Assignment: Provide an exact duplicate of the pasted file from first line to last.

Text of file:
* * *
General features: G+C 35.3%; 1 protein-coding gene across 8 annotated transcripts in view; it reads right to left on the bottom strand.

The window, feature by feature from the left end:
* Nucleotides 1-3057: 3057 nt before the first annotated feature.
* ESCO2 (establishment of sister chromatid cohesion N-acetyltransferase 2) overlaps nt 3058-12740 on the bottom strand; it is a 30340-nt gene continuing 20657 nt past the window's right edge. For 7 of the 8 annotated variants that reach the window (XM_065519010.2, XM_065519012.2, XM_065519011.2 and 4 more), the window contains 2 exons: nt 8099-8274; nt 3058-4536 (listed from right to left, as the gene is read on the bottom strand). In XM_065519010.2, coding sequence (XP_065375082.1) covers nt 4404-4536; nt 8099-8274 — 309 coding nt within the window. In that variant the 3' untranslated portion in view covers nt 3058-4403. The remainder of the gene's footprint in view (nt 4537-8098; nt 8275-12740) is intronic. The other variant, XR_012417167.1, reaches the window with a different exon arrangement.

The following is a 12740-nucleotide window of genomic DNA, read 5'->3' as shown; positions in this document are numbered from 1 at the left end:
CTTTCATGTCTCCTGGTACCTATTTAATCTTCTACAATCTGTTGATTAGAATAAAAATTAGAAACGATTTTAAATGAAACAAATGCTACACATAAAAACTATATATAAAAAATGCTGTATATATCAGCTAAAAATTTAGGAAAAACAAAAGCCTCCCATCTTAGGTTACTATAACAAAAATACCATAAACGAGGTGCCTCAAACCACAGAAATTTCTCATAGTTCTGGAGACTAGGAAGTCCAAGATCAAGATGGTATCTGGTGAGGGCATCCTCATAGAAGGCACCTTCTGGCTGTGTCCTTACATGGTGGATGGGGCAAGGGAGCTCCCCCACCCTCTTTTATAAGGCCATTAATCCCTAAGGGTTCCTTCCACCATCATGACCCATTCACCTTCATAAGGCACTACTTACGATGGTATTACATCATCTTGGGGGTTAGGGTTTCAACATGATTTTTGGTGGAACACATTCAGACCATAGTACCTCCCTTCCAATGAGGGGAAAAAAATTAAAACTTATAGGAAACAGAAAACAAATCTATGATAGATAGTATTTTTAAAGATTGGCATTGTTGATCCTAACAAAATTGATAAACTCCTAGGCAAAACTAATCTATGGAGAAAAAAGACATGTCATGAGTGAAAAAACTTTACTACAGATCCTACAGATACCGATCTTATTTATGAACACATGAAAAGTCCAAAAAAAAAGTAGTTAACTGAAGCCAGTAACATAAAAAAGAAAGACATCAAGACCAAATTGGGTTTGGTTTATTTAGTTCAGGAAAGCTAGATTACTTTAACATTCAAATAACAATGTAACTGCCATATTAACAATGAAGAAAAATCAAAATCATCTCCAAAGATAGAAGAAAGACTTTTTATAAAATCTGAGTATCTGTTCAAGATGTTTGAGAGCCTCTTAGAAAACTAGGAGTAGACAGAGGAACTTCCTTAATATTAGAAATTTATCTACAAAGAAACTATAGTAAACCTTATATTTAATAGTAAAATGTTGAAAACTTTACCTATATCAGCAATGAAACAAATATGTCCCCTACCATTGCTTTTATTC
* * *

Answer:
General features: G+C 35.3%; 1 protein-coding gene across 8 annotated transcripts in view; it reads right to left on the bottom strand.

The window, feature by feature from the left end:
* Nucleotides 1-3057: 3057 nt before the first annotated feature.
* ESCO2 (establishment of sister chromatid cohesion N-acetyltransferase 2) overlaps nt 3058-12740 on the bottom strand; it is a 30340-nt gene continuing 20657 nt past the window's right edge. For 7 of the 8 annotated variants that reach the window (XM_065519010.2, XM_065519012.2, XM_065519011.2 and 4 more), the window contains 2 exons: nt 8099-8274; nt 3058-4536 (listed from right to left, as the gene is read on the bottom strand). In XM_065519010.2, coding sequence (XP_065375082.1) covers nt 4404-4536; nt 8099-8274 — 309 coding nt within the window. In that variant the 3' untranslated portion in view covers nt 3058-4403. The remainder of the gene's footprint in view (nt 4537-8098; nt 8275-12740) is intronic. The other variant, XR_012417167.1, reaches the window with a different exon arrangement.

The following is a 12740-nucleotide window of genomic DNA, read 5'->3' as shown; positions in this document are numbered from 1 at the left end:
CTTTCATGTCTCCTGGTACCTATTTAATCTTCTACAATCTGTTGATTAGAATAAAAATTAGAAACGATTTTAAATGAAACAAATGCTACACATAAAAACTATATATAAAAAATGCTGTATATATCAGCTAAAAATTTAGGAAAAACAAAAGCCTCCCATCTTAGGTTACTATAACAAAAATACCATAAACGAGGTGCCTCAAACCACAGAAATTTCTCATAGTTCTGGAGACTAGGAAGTCCAAGATCAAGATGGTATCTGGTGAGGGCATCCTCATAGAAGGCACCTTCTGGCTGTGTCCTTACATGGTGGATGGGGCAAGGGAGCTCCCCCACCCTCTTTTATAAGGCCATTAATCCCTAAGGGTTCCTTCCACCATCATGACCCATTCACCTTCATAAGGCACTACTTACGATGGTATTACATCATCTTGGGGGTTAGGGTTTCAACATGATTTTTGGTGGAACACATTCAGACCATAGTACCTCCCTTCCAATGAGGGGAAAAAAATTAAAACTTATAGGAAACAGAAAACAAATCTATGATAGATAGTATTTTTAAAGATTGGCATTGTTGATCCTAACAAAATTGATAAACTCCTAGGCAAAACTAATCTATGGAGAAAAAAGACATGTCATGAGTGAAAAAACTTTACTACAGATCCTACAGATACCGATCTTATTTATGAACACATGAAAAGTCCAAAAAAAAAGTAGTTAACTGAAGCCAGTAACATAAAAAAGAAAGACATCAAGACCAAATTGGGTTTGGTTTATTTAGTTCAGGAAAGCTAGATTACTTTAACATTCAAATAACAATGTAACTGCCATATTAACAATGAAGAAAAATCAAAATCATCTCCAAAGATAGAAGAAAGACTTTTTATAAAATCTGAGTATCTGTTCAAGATGTTTGAGAGCCTCTTAGAAAACTAGGAGTAGACAGAGGAACTTCCTTAATATTAGAAATTTATCTACAAAGAAACTATAGTAAACCTTATATTTAATAGTAAAATGTTGAAAACTTTACCTATATCAGCAATGAAACAAATATGTCCCCTACCATTGCTTTTATTC